Denmark’s journey to 50% renewable energy by 2050

Denmark is relatively small, with a population of just over five million, and the country has set itself big targets for sustainability and renewable energy.

With capital city Copenhagen aiming for carbon neutrality by 2025 and Aarhus, the second-biggest city, targeting carbon neutrality by 2030, Denmark is making big steps towards achieving those goals.

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In 2015, renewable energy made up 56% of their energy mix, equating to a 6.6% drop in carbon emissions. More progress came in March 2017, when Denmark ran entirely on wind energy for a day, and for the first six months of the same year wind energy made up 45% of the energy mix.

Denmark was formerly dependent on oil as its primary energy source, so how did it become one of the more progressive countries in terms of sustainable energy?

In the 1970s, two oil crises which pushed up the cost of oil caused Denmark to consider the importance of energy security. Coal became more frequently used, and still is, but is expected to make up only 14% of the energy mix by 2025.

The fall of fossil fuels is mostly thanks to the considerable wind resource that Denmark has at its disposal, helping the country to transition so successfully to renewable energy sources (to learn more about wind resource, click here).

Through the 1980s and 1990s, issues around the environment, sustainability and climate change became serious public concerns. These factors, and the problem of energy security, helped to push renewable energy up the political agenda.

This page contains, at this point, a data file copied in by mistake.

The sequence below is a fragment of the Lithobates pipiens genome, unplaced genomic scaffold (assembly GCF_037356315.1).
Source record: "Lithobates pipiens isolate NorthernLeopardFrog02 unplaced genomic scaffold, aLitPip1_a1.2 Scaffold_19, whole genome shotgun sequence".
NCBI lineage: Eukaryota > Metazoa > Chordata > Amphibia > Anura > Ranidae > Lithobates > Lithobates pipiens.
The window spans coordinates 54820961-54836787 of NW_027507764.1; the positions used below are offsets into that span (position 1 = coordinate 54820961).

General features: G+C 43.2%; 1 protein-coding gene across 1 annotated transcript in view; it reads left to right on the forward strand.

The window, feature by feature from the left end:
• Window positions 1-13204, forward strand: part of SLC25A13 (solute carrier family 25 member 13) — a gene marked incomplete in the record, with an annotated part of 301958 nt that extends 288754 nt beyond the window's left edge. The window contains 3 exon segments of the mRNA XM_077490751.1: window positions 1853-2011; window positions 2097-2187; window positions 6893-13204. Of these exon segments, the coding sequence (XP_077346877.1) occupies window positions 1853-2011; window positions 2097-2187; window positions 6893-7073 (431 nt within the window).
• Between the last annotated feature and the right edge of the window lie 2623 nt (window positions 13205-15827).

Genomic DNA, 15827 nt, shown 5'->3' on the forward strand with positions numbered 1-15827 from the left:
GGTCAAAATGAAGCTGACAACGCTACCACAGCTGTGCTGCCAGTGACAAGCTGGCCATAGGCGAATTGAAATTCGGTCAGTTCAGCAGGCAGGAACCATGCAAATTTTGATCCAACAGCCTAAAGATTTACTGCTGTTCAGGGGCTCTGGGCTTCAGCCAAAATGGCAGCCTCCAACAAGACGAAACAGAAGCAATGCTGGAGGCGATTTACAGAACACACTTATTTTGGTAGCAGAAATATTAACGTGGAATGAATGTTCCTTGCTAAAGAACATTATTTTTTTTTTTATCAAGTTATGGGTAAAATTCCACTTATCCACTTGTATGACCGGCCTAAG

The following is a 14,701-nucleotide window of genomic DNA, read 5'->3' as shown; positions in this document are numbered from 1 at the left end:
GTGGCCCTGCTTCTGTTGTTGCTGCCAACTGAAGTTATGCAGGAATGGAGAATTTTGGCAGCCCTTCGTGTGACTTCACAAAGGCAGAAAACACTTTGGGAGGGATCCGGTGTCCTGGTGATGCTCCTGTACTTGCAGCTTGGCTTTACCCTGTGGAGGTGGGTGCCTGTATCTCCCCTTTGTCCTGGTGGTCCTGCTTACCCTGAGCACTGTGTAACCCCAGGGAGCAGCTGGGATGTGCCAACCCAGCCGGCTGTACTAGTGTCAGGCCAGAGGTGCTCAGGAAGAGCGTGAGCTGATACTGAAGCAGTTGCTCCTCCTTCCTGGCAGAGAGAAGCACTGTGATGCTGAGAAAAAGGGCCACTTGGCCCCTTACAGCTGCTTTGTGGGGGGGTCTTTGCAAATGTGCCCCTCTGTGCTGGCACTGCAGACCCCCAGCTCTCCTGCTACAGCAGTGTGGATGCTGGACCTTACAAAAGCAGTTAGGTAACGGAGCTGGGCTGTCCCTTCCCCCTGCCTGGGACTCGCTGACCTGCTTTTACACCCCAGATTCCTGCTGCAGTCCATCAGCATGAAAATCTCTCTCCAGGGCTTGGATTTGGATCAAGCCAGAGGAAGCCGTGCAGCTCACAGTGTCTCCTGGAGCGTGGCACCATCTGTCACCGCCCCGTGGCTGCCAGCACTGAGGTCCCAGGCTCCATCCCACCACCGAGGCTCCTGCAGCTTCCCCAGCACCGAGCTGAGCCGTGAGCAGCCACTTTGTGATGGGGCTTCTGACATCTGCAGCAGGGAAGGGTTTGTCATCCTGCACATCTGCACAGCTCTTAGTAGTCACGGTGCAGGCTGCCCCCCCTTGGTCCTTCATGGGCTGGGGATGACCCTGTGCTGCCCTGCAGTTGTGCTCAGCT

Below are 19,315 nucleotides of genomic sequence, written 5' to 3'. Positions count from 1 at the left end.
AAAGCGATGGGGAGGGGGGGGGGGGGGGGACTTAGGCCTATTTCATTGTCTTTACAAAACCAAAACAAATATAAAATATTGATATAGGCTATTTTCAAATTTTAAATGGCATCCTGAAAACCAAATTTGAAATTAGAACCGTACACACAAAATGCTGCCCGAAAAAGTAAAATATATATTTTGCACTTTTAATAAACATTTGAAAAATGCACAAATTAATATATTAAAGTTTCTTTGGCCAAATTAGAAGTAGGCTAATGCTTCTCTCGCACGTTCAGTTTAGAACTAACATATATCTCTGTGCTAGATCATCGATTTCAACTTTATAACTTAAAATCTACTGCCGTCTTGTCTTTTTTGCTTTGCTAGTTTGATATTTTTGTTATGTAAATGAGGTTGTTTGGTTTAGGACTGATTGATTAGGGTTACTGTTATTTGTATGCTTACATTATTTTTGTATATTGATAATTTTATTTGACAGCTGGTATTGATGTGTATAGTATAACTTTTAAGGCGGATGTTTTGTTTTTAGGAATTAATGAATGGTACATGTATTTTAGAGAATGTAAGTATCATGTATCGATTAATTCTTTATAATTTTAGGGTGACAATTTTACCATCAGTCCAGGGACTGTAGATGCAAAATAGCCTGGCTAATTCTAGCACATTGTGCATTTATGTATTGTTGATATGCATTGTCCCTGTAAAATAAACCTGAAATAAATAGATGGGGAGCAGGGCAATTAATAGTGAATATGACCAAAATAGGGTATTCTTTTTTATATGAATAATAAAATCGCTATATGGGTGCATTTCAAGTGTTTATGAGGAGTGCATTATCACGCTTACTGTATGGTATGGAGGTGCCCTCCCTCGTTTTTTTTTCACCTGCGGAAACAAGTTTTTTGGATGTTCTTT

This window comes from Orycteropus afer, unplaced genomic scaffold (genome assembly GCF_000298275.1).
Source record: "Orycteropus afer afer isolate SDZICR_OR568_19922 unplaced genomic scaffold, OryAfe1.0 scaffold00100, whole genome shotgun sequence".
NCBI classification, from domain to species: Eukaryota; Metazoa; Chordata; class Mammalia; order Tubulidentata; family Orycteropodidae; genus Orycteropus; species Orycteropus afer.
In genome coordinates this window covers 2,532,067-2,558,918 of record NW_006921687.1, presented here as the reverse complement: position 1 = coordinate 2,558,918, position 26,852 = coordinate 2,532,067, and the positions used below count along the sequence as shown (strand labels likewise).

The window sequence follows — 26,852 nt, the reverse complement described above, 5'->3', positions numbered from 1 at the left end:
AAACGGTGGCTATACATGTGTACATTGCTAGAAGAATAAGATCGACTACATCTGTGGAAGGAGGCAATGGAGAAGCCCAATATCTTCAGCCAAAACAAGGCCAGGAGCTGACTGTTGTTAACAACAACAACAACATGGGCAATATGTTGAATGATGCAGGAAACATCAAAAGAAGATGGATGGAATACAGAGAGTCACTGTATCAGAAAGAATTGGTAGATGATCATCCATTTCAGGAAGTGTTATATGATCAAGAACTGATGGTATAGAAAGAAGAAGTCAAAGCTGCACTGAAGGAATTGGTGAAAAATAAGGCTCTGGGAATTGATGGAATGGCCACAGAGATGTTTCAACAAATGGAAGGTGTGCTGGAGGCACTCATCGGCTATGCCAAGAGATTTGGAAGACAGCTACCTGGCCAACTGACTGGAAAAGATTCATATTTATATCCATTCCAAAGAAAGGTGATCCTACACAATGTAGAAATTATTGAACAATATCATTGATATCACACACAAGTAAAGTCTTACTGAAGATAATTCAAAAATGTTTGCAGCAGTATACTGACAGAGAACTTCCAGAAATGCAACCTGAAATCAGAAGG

As a result, Denmark was spurred on to investigate and invest in alternative sources of energy; wind energy has become the favourite thanks to strong winds over the country as well as the Baltic and North seas which surround it.

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Denmark’s commitment to sustainable energy is complemented by the fact that increased renewable uptake has been matched by reduced energy consumption overall.

This reduction was achieved through Combined Heat and Power (CHP) generation, which captures waste heat from electricity generation processes. This is then used to supply heating to Danish homes and businesses via district heating. By 2013, this reduced energy consumption by 11%.

The use of CHP has also started a shift towards a decentralised energy system, with almost 100,000 solar panels installed across the country, according to a 2015 report by German think-tank Agora Energiewende.

The combination of these localised sources of generation is helping to reduce carbon intensity, and CHP uses a mixture of biogas and biomass.

Denmark is targeting a 34% reduction in carbon emissions by 2020 (from 1990 levels); the use of biomass has been called “one of the largest CO2 reducing initiatives of the Danish Energy Agreement” by the Danish Energy Association. There is research on the use of biofuels for transport, too.

Ultimately, a combination of progressive policy and a diverse renewable portfolio has helped to push Denmark into such a promising position. With a clear commitment to sustainability, there’s no limit to what the country can achieve

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